Sunday 22 April 2018

Problem Solver: Integrating into the community is vital for new business

Feargal Quinn
Feargal Quinn

Feargal Quinn

Q: I'm opening a second café in a new town unfamiliar to me. Can you give any advice on how our business can become part of that local community?

A: You are absolutely right to be asking this question. Integrating into the local community was always something that I believed in passionately when I was in Superquinn.

Start by getting involved in local business or community groups, like the chamber of commerce or any similar business development group. This will help you to network with your peers in the business community and make others aware of what you are doing.

You might also identify local initiatives that either you, or your staff, can get involved with, eg you might become the sponsor for a local charity coffee morning or you and your staff might volunteer for some work with the local Tidy Towns, etc.

I remember visiting a café in the West of Ireland mid-morning only to find the place buzzing with a large group of ladies knitting. The owner told me that she had made the café available to the local knitting group as they didn't have a venue of their own. This was organised at a quiet time when customers wouldn't normally be visiting. It was a win-win for everyone.

Finally, your choice of staff will also affect your relationship with your local community. In the ideal world, you should be able to choose staff from that community who will know customers and make them welcome.

Good luck with the café and your new community initiatives.

Q: I'm planning to start a new food business and have done lots of research on the feasibility of my product which is proving very positive. What supports are available to me?

A: I am delighted to hear you have spent time conducting research and determining if your idea is feasible. It is all too easy to copycat other products in the marketplace only to end up in a crowded category and struggle to get sales.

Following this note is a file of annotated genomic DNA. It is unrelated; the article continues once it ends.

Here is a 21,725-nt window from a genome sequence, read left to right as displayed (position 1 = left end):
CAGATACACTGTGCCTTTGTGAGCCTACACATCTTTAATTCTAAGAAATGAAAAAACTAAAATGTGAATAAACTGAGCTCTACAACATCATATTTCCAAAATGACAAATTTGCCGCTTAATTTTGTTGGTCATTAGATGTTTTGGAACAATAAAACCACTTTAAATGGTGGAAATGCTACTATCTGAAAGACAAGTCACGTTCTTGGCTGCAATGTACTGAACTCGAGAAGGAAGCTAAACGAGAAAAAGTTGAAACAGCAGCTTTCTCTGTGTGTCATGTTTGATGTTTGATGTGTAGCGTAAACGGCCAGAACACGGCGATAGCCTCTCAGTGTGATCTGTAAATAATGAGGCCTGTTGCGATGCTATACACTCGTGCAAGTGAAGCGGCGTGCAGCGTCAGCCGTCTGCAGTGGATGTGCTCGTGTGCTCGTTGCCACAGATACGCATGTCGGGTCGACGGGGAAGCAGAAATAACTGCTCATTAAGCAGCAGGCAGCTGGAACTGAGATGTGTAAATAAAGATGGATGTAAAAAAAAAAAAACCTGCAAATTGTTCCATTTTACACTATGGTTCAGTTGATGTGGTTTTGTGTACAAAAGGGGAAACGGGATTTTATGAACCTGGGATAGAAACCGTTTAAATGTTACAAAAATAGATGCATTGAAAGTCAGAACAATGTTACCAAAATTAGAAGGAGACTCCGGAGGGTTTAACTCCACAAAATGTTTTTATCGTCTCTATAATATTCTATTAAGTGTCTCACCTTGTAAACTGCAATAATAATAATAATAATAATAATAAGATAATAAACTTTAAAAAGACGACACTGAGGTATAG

The good news is that there are lots of great supports now available for food start-up businesses. Your primary contact is your Local Enterprise Offices and you should make an appointment to see them where they can fully brief you to the services that are available.

Most Local Enterprise Offices now have a programme for early stage businesses called "Kick Start Your Own Food Business", or similar.

This will help you get the basic knowledge and set out a road map for your journey. Your Local Enterprise Office might also decide to assign a mentor to your project, which would allow you one-to-one advice from an expert in this area.

The Food Academy Programme, which is run by the Local Enterprise Offices in partnership with SuperValu, is also a great initiative.

It takes the form of workshops, mentoring and an opportunity to trial your product in SuperValu shops, if it is suitable. Hundreds of producers have been able to avail of that support and many have become national brands on the back of participating in the Food Academy Programme.

The other recommendation I would make is that you need to get talking with other food producers in your area.

Starting a food business can be a very lonely space and having other producers to talk with and share experiences is invaluable. Some regions have formal food producer networks which are also worth being part of.

I wish you well on your journey.

Indo Business

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